Because the game is primarily made up of conversations between college-aged characters, it is filled with adult humor and other moral concerns. Language runs the gamut from standard cursing like a**, s**t, and d**n, to more vague expressions like “making whoopie” or referring to male genitalia as “dongles”. Sexual jokes and innuendo are a constant from Reggie and Buck, and there is frequent “that’s what she said” humor among the girls. There are some heavier topics that are joked about concerning drink spiking, pornography, and rape. Many of the enemies fought in the game are designed to be crude or subtly sexual. One enemy carries a sign reading “Rump & Dump” and another has a shirt reading “STD Depot”. One boss near the end of the game is a weird perversion of the Adam figure in The Creation of Adam painting by Michelangelo, and the boss looks suspiciously like he’s masturbating with a detonator.
However, there is little to no blood in battles and when enemies die they simply turn into a pink scribble and disappear. Some of the enemies have exposed bones but they are all drawn in a crude, cartoonish fashion. As for the girls, they are all cute half-zombies and each of them has only one bandaged area or light bloody spot on them to represent their zombie nature. The blonde, Cici, shows some cleavage and Emily is a wannabe psychic but her proclivities are more childish than occult.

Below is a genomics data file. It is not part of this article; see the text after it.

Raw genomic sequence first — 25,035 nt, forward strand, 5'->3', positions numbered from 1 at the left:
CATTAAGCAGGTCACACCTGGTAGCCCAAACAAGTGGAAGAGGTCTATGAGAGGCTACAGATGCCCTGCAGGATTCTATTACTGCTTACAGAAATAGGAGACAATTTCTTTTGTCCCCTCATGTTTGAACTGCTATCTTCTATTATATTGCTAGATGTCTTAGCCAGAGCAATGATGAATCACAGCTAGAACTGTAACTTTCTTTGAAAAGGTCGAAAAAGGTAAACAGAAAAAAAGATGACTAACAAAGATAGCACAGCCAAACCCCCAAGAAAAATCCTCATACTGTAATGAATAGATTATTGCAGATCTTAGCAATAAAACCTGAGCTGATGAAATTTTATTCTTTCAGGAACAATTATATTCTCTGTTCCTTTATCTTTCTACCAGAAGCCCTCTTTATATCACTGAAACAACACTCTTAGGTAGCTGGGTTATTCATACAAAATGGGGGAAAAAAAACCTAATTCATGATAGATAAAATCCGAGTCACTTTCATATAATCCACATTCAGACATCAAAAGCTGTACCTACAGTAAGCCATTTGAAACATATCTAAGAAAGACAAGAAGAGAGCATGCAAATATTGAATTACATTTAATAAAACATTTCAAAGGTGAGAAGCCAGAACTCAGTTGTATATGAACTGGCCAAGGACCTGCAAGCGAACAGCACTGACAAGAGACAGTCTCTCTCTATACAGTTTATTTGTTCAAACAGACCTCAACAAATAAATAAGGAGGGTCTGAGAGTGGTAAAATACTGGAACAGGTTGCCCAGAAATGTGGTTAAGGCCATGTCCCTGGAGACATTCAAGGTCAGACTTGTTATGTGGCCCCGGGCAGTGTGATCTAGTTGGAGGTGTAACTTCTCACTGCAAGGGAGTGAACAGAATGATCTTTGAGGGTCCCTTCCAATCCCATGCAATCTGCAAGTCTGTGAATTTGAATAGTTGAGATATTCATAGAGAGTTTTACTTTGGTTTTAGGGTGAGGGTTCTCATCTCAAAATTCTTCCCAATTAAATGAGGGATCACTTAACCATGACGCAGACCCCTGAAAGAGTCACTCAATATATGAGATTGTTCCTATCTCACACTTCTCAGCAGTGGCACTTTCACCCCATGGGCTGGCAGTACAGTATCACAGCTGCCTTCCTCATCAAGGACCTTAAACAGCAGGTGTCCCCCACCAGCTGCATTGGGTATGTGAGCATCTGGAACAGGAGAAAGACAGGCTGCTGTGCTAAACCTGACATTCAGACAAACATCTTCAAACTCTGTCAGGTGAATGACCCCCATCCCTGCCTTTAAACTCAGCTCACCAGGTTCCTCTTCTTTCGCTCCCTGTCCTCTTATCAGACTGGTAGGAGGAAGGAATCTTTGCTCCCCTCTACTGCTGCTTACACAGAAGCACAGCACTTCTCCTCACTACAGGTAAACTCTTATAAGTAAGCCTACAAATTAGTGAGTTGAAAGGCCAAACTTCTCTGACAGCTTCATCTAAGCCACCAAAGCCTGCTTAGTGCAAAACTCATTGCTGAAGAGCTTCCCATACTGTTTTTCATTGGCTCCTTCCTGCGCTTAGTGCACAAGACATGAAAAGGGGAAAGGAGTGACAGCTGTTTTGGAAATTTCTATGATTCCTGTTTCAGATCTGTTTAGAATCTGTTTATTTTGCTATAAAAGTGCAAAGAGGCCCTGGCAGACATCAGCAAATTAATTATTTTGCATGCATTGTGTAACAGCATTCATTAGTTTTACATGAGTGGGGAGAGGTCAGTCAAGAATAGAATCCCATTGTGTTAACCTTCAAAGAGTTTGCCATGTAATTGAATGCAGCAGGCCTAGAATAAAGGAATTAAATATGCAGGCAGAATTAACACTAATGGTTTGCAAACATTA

There are a few other aspects to the game I didn’t mention, like combo skills and scrap management, but if you love the RPG depth you’ll figure these out easily. If you don’t want more things to think about you can pick an easier difficulty level to breeze through the dungeon delving, but you'll still have to explore them and random encounters aren't able to be turned off until after you've beaten the game. The game is a polished, 60+ hour journey despite its uneven nature. A gamer partial to harem anime tropes as well as the intricacies of dungeon crawling will get a lot out of this game. For others, the game’s constant shifts in momentum will cause them to move on to something else long before the credits roll. Play Undead Darlings ~no cure for love~ for 5-7 hours and then decide how you feel because it won’t be getting any better or worse.